Alan Maskin:
And so for me, that was a real turning point in the ways that I think about the reuses of buildings and that maybe we shouldn’t be, like this is an example where we completely reused the building. This is a remodel project, a significant one, but a remodel. And in the same token, if we were to build a Space Needle again from scratch, it would have been exponential in terms of what was used. And so we’re looking at a city that’s filled with buildings and what if we actually repurposed them and reconsidered them?

Alan Maskin:
I think there’s one other piece that I think is really interesting, and we’re going by, and I’m going to point it out to you. It’s the Seattle Urban Garden, and this team of people they designed a lot of these with communities. They literally took an unused parking lot and turned it into community gardens where people are growing flowers and vegetables, and you can see that they have one of those trailers.

Gina Colucci :
An Airstream.

Alan Maskin:
An Airstream exactly that they sort of picked up and located there. And because it’s a parking lot, they can drive up with more soil and things like that. So that’s a sort of re-invention, but look at all the other rooftops in this area because most of them are really ugly and gray. And it’s a part of a building that people simply don’t think about, or design, but when you’re up on the Space Needle, looking down at them, you realize that it’s a landscape that could be used, and what would happen if we did exactly that, which is actually.

Alan Maskin:
And so I’ve designed a number of parks on top of buildings in Korea that are actually literally like forests on top of buildings that are incredibly surprising for people. And they’re open to the public every day, but we have been involved in trying to rethink the sort of upper layer of cities in terms of because look at the wasteland, look how much space we’re looking at, and what if that was urban agriculture, and what if we could grow food, and what if we could collect energy? And so that potential to me is really interesting.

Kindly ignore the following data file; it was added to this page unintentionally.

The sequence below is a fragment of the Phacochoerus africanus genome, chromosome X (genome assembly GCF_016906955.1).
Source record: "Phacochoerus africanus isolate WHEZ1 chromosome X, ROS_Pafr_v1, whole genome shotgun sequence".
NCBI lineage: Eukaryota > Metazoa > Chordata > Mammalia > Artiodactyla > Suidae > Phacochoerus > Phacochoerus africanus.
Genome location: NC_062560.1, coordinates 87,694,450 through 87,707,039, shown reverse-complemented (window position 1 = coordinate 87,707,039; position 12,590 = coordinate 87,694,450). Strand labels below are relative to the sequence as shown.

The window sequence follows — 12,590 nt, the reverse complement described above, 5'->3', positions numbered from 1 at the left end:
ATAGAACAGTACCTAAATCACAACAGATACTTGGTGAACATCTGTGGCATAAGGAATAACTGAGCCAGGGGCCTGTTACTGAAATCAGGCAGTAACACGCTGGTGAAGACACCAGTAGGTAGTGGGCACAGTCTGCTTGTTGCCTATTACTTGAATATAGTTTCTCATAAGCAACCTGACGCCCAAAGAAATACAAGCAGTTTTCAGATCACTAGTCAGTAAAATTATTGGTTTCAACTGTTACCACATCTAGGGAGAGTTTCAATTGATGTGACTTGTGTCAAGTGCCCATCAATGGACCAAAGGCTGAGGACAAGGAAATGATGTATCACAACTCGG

Gina Colucci :
Where do you see the trajectory of design and architecture and city planning going?

Alan Maskin:
Well, I think, we entered a really interesting design competition in the past year and it started before the pandemic and it was for a new student center at Rice University, which is in Texas, but then the pandemic hit and we were aware that on campus they were meeting outdoors and having classes outdoors in an environment where they could be outdoors more often. And it completely shifted the project that we made. And so for every space that we proposed that had indoor spaces there was the exact same amount of space outdoors.

Alan Maskin:
And so given that we hope that we are turning the corner on this and that we are gonna go back to things, but there’s the possibility that we might not, and so our relationship to the outdoors changes significantly. And so the idea that we might be able to occupy those spaces, that you could actually walk on them, that that could be a hill, that schools can actually get kids out in the sunlight again. And that if in Seattle, if it’s covered, you can have classrooms outdoors for much of the year. And so it does change the way we think about indoor and outdoor space and the relationships I think between them.

Gina Colucci :
Alan has an illustrious career. From the Bezos Center of Innovation to rooftop parks in Korea I wondered what drives him?

Alan Maskin: